But tensions have eased since then and there was no sign of the attacks in Jaipur causing a similar crisis. Both countries are now conducting talks on all the issues dividing them, notably the future status of Kashmir, which is claimed by Pakistan.
President Pervez Musharraf's regime denies supporting the Islamist radicals responsible for attacking India, notably Lashkar-e-Taiba (LeT), a terrorist group once supported by Pakistan.
Mr Musharraf banned LeT in 2002 and insists that his security forces, notably the Inter-Services Intelligence agency, no longer have any links with the group.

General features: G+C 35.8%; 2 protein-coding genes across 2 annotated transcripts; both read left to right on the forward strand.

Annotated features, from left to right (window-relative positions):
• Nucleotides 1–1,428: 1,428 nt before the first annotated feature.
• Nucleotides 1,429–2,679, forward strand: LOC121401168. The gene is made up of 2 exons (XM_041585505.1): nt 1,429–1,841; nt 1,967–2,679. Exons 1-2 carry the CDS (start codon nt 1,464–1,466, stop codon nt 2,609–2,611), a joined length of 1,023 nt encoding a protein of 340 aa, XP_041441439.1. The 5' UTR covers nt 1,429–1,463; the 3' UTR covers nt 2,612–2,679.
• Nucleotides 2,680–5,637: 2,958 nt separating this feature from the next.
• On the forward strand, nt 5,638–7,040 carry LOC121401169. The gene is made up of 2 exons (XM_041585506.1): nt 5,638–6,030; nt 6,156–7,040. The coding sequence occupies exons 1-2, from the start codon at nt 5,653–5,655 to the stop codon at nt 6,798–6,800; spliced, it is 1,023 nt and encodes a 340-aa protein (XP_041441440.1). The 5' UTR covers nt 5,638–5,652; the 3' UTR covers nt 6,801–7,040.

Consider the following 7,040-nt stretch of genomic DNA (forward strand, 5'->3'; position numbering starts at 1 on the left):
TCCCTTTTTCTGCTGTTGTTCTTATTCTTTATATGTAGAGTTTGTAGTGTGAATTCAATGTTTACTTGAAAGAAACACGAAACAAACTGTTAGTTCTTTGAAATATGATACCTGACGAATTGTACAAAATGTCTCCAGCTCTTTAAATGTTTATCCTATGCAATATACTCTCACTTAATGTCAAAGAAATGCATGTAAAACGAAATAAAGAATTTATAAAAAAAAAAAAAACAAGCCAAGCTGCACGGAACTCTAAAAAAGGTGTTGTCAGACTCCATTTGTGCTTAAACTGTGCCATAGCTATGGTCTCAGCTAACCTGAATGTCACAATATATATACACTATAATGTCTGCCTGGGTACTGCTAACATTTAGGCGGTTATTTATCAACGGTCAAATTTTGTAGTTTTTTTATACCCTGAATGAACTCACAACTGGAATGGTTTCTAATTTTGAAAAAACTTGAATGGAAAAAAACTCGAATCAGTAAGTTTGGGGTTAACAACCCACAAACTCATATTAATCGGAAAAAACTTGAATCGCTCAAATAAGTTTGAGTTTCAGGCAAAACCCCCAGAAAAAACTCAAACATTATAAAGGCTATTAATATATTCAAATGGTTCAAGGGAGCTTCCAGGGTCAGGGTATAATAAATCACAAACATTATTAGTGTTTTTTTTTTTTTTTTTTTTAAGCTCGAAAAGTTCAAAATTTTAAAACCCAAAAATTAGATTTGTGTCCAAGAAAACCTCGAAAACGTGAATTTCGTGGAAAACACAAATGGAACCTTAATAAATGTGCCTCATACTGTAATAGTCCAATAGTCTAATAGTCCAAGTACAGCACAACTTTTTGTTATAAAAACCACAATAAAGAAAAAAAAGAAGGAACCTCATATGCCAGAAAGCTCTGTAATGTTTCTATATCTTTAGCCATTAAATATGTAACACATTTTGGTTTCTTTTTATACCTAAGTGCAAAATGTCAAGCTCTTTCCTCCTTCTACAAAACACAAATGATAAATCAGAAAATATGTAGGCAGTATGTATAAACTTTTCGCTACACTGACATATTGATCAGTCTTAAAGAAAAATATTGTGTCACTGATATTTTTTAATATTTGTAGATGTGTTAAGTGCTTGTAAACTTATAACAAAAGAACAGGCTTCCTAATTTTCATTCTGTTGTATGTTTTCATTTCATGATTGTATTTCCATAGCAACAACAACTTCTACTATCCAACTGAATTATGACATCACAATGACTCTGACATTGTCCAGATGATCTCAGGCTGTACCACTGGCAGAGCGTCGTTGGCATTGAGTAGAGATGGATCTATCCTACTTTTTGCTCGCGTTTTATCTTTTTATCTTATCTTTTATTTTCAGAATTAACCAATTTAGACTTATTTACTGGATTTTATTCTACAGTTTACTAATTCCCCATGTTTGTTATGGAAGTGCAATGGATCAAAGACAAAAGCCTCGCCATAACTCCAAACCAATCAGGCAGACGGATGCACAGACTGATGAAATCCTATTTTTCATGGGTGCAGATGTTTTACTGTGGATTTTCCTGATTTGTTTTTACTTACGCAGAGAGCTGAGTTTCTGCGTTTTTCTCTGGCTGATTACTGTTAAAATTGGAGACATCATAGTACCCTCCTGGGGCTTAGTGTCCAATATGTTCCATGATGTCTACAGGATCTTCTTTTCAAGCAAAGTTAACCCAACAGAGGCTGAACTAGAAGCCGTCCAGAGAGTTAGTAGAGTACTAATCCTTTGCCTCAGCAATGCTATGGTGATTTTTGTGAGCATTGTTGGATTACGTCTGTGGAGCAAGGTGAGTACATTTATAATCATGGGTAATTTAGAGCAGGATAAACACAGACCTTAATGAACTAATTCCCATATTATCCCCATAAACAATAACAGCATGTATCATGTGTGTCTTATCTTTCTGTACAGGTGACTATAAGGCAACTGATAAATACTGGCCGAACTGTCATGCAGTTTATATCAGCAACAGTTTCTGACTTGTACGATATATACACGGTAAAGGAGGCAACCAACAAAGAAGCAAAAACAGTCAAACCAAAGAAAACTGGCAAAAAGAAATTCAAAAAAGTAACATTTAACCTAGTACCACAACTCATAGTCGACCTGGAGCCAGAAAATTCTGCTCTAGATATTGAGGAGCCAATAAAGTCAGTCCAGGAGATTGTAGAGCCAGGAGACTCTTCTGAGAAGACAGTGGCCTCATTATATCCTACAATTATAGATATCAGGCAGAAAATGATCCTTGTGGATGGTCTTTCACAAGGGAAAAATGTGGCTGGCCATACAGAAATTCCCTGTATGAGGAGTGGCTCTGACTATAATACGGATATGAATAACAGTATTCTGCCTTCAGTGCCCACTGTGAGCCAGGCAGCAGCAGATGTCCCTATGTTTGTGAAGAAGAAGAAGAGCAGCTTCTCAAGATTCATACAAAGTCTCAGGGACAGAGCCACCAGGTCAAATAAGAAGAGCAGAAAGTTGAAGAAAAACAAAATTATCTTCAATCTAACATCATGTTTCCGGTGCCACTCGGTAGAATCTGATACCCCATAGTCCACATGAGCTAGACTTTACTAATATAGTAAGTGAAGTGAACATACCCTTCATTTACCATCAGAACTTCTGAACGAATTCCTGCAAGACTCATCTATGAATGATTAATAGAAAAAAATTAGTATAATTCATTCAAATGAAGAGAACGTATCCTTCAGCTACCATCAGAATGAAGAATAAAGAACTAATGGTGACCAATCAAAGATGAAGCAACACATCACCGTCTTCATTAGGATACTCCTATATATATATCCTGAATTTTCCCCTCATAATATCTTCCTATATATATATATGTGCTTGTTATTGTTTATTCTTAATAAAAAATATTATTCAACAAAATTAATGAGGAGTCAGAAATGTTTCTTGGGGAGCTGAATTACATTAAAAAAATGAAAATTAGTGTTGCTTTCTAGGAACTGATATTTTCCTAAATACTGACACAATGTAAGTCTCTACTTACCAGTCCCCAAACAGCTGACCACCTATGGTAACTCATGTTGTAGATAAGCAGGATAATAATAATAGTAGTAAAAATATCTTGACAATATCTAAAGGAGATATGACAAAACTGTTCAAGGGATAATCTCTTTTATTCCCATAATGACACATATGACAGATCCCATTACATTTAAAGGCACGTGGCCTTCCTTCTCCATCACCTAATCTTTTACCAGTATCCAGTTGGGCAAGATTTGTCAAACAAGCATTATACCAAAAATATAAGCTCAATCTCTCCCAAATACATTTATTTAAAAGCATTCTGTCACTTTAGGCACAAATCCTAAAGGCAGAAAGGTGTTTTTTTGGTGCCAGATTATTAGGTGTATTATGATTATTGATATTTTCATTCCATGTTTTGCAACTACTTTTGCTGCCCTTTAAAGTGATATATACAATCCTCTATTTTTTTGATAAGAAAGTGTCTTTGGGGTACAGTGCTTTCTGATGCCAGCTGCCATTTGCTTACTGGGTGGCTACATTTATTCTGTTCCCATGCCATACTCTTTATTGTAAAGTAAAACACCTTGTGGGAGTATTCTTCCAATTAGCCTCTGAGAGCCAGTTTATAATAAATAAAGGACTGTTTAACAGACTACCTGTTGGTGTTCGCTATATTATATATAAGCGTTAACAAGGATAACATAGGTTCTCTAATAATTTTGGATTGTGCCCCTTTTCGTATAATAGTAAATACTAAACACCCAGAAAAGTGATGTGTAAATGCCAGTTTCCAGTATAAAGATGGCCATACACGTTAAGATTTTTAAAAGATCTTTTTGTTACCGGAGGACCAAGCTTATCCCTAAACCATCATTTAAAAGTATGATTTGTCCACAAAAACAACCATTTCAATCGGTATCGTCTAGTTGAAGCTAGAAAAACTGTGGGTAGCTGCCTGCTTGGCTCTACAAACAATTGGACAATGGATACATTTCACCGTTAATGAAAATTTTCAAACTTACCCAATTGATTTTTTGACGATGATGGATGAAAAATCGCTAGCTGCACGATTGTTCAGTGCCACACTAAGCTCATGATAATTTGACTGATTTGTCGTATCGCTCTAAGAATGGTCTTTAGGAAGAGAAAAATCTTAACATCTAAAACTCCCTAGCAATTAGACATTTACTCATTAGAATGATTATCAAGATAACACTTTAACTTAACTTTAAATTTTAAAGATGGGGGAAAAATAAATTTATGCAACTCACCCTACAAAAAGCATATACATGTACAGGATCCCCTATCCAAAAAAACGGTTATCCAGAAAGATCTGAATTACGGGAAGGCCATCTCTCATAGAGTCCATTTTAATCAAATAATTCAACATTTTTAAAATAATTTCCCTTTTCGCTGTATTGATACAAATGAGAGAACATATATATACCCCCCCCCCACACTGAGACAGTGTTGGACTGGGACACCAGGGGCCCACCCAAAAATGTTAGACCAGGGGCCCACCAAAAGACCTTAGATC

India blamed LeT for the bombs placed on trains in Bombay which killed 209 people in 2006.
What's your take, Dag? Not Pakistani terrorists but...?
What's your take, Dag? Not Pakistani terrorists but...?
I would be interested to hear Dag's take on this....
I have always wondered about this too ...when the India media squarely and conveniently blames the "omnipotent" pakistani terrorists every time something like this happens.